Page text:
Blue Ribbon Expert’s Group Sees No Evidence That Merit Pay Works

The Blue Ribbon K-12 panel is meeting right now in Pierre (listen live online via SDPB). This afternoon they’ll hear from Michael Griffith, senior policy analyst for the Education Commission of the States. At the Aberdeen Blue Ribbon listening sessions, co-chari Sen. Deb Soholt said Griffith knows everything about every state’s K-12 financing, so this afternoon’s testimony should be instructive if Governor Daugaard’s appointees want to look out-state for serious funding solutions for our teacher shortage.

Maybe we just need to buy teachers a beer....
Maybe we just need to buy teachers a beer….

If Governor Daugaard had looked to Michael Griffith for information during his first term, he could have saved himself and South Dakota a lot of fuss over merit pay, the policy Daugaard proposed but voters rejected in 2012. In a June 2010 article, Griffith’s ECS found there was no evidence that merit pay improves student achievement. The ECS article suggests that evidence was lacking because merit pay programs were too new, too few, and too cheap, but they also noted that the answer could be the obvious: no evidence popped up because merit pay does not work.

Listen to Griffith today, Blue Ribboneers, and stay focused. Tackling the teacher shortage doesn’t require merit pay; it requires moral pay—i.e., pay that compensates every teacher fully for the work South Dakota is currently taking for free.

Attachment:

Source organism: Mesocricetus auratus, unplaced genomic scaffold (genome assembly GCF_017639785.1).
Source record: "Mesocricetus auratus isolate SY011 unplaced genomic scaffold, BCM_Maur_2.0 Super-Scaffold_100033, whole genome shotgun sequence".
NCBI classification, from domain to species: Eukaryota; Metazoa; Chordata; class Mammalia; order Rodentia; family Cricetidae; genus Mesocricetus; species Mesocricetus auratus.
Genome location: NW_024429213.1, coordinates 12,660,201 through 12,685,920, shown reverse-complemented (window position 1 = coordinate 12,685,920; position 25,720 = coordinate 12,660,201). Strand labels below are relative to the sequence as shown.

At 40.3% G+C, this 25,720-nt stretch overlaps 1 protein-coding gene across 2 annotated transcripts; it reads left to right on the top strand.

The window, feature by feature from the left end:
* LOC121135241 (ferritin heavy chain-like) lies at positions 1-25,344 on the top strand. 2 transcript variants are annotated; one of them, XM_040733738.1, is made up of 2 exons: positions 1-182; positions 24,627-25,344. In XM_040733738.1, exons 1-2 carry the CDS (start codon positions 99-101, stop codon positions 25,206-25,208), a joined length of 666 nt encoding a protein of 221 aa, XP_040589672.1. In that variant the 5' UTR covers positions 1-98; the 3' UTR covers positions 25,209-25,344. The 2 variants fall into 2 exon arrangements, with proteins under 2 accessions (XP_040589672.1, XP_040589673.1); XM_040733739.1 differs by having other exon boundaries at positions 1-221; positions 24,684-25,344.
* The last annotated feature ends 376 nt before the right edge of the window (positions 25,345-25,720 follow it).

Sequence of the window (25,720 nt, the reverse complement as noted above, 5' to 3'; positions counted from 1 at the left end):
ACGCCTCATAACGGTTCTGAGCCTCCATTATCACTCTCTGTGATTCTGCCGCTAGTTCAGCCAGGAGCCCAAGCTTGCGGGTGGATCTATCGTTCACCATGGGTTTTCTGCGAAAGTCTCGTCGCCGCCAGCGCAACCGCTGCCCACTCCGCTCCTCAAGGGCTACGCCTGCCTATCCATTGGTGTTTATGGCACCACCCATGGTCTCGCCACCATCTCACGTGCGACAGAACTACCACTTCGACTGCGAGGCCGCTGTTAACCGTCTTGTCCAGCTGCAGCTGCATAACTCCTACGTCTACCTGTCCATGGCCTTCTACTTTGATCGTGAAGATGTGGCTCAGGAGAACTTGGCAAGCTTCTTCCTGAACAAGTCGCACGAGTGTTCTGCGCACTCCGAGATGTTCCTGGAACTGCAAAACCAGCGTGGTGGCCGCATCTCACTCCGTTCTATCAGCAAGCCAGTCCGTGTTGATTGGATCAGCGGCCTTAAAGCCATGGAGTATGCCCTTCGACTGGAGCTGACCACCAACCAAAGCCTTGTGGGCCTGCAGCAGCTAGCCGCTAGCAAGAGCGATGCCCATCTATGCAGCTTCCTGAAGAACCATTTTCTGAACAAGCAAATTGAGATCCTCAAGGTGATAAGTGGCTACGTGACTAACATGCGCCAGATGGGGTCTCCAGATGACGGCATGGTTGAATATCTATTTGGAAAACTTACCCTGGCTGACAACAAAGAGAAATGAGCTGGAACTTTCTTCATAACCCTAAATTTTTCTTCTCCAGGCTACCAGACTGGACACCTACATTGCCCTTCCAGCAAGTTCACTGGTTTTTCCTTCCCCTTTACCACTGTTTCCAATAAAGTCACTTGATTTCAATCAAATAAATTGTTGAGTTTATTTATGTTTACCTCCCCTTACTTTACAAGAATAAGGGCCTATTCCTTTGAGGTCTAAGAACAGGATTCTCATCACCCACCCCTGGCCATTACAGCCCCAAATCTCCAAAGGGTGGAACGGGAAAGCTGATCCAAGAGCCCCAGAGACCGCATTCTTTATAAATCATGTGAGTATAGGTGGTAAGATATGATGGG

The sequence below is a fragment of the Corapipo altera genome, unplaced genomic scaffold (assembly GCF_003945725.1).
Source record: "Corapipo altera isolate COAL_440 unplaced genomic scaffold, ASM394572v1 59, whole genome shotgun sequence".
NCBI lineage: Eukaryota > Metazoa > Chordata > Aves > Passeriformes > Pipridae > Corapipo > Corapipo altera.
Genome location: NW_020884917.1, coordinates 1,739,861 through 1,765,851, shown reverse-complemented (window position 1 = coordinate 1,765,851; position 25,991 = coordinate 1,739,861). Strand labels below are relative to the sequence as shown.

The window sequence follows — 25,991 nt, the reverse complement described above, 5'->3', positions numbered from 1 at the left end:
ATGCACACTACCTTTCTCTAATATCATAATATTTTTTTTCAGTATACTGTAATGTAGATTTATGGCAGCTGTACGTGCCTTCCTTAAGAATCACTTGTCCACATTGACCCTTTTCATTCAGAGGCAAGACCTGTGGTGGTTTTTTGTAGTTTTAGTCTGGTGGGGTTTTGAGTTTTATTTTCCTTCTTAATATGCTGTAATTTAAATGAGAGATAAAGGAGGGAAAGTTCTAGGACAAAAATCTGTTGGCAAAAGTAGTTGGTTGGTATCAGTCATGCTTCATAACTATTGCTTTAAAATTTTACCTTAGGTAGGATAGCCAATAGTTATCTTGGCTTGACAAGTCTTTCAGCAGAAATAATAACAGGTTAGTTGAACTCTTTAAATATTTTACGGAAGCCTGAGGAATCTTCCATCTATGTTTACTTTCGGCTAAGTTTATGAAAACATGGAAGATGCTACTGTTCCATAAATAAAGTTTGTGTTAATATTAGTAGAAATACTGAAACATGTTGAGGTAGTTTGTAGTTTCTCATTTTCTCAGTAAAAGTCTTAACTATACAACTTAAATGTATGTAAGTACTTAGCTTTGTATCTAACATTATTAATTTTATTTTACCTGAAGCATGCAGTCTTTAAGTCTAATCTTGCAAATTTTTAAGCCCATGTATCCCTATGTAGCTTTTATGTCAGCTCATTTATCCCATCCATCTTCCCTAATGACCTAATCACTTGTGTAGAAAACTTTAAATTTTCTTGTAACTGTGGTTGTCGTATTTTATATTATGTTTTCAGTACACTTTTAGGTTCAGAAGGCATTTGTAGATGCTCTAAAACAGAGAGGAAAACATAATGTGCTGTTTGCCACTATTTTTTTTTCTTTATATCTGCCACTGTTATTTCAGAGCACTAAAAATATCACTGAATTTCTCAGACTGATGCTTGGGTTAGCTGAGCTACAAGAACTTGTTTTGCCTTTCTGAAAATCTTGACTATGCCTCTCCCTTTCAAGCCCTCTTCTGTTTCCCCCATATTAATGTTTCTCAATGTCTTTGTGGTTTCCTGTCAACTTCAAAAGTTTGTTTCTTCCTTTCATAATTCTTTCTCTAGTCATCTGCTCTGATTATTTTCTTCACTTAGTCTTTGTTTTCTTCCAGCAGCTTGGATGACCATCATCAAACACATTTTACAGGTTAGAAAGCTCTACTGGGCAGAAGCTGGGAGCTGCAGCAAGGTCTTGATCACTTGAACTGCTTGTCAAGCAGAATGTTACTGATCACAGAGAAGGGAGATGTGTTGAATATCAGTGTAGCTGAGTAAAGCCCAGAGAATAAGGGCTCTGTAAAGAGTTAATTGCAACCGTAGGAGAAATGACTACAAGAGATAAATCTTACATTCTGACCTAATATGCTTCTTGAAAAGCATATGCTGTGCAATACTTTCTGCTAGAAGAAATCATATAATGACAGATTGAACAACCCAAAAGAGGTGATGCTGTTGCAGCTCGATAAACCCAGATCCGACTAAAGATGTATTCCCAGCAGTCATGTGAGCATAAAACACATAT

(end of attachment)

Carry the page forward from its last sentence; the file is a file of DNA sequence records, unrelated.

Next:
6 Responses to Blue Ribbon Expert’s Group Sees No Evidence That Merit Pay Works

  1. Roger Elgersma

    We are so far down the totem pole of teacher pay that even good ideas do not work anymore. So then proving that they do not work does not mean the idea was bad.
    Example: When Daugaard wanted to give 5 thousand merit pay to the best teachers, I told this to some friends in Texas(another conservative state) what we were going to do. Well, they already were paying more base pay and they immediately confidently said, ‘We pay fifteen thousand bonus for merit pay). Soooooo, who would move to South Dakota for lower base pay and lower merit pay than they were already getting? NO ONE.
    That is why you find teachers saying that we first need moral pay rather than just carrots for the best.

  2. Douglas Wiken

    My guess is that “merit pay” doesn’t go to the best and brightest educators, but rather to the best brown-nosers adept at toadying up to administrators.

  3. Well, Mr. Elgersma, this does show that other states have figured out how to sort out teachers for merit pay. So it can be done. Our administrators just have to figure out a way to sort out our teachers themselves so they won’t whine about it. And no merit pay for fat cat administrators at all. They’re the sorters, not the ones in line for more money.

  4. Your right Mr. Wilken and that’s the problem with merit pay.
    Ya teachers are just whiners. SMH

  5. Yes, Grudz – the ‘merit pay’ concept has been trotted out in lots of places. It’s just too tempting for simple minds to convince themselves that it’s the right approach.

  6. Is there a link to a recorded meeting session? I can’t seem to find one.